were later understood to have been wrongful ones, and so the colonists in
England and then in America insisted on protecting
against various ways of diminishing or abridging
the trial that would be speedy, that would be public, that
would be before a jury, that would have an evenly
matched prosecution and defense, and would have an opportunity
to look the witness in the eye and confront him the way it
was always done in England, as opposed to on continental Europe. – [Fisher] There’s a varied
history, primarily in England, of certain periods of time
where people were prosecuted in ways that the Founders
deemed fundamentally unfair. Probably the most notorious example, was the Star Chamber. That was a moniker given
to a king-run tribunal decades before the founding, where people were picked up and arrested and then sentenced to criminal punishment and sometimes to death without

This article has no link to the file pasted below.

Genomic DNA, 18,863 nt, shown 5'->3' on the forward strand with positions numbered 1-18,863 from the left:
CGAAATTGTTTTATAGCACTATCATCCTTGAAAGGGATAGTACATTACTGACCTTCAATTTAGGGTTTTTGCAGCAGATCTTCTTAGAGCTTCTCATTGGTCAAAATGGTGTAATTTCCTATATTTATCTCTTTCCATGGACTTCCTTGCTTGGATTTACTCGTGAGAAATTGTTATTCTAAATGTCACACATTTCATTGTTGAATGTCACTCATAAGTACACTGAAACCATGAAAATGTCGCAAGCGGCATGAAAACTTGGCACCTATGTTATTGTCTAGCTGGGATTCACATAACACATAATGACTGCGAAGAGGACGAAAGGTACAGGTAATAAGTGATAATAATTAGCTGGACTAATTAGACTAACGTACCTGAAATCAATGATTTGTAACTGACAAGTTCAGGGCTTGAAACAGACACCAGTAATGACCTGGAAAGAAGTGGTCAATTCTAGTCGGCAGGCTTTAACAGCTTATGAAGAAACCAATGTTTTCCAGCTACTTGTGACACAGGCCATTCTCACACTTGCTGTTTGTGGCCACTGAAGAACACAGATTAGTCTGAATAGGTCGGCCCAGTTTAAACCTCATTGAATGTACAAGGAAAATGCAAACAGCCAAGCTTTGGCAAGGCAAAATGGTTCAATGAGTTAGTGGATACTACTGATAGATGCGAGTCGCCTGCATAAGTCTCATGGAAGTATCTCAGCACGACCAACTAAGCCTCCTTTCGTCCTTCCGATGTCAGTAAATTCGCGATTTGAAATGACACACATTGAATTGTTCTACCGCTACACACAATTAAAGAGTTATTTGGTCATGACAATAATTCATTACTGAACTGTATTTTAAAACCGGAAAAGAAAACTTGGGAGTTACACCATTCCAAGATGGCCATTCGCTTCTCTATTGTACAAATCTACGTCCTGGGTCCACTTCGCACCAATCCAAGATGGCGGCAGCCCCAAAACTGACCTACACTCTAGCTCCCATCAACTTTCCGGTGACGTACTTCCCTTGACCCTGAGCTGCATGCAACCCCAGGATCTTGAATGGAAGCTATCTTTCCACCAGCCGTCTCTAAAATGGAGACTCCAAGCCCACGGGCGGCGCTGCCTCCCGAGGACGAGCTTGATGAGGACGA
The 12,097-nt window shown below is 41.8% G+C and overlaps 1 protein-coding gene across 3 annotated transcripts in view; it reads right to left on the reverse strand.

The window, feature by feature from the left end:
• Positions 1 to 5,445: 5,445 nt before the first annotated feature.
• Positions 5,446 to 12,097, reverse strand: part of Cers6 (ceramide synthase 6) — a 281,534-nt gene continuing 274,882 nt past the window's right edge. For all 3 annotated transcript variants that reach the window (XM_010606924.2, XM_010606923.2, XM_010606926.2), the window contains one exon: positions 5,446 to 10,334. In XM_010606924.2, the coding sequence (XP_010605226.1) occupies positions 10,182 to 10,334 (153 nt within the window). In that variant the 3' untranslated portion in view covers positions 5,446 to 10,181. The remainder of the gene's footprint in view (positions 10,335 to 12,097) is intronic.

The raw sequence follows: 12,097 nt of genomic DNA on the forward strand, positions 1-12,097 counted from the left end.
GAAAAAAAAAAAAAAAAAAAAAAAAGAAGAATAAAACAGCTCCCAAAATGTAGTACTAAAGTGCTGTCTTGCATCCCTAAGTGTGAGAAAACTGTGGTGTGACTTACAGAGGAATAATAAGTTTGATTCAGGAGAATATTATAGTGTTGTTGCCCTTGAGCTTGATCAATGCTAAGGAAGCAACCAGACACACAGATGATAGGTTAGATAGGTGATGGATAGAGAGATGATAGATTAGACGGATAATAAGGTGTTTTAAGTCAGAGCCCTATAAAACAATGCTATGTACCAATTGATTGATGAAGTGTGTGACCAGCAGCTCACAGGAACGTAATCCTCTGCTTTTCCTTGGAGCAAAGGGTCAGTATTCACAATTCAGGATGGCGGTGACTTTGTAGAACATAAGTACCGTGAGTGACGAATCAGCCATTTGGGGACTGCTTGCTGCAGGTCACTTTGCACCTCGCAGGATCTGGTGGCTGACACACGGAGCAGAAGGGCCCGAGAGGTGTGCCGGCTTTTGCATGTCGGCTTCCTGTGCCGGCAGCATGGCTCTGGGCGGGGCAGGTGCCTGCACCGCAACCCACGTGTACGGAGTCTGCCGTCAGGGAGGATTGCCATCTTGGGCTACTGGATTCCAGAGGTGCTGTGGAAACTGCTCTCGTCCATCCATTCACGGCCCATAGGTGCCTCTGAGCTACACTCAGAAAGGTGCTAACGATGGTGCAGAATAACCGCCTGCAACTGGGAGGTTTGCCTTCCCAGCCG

ever having an opportunity to challenge the charges against them and sometimes not even knowing what the charges were against them. And so that kind of a travesty
of justice and abuse of power was probably the foremost
thing in the Framers’ minds. – [Bibas] This was partly for the benefit of the defendant or the accused. It also was very importantly about protecting the citizen’s right to control criminal justice, that it wasn’t the king who would do this, and the King couldn’t just
let his royal officers off. So it’s very important to look at the Declaration
of Independence. A bunch of the complaints
in the Declaration are complaints that the King
is bypassing these usual modes, that he’s protecting his
soldiers by a mock trial from punishment for murders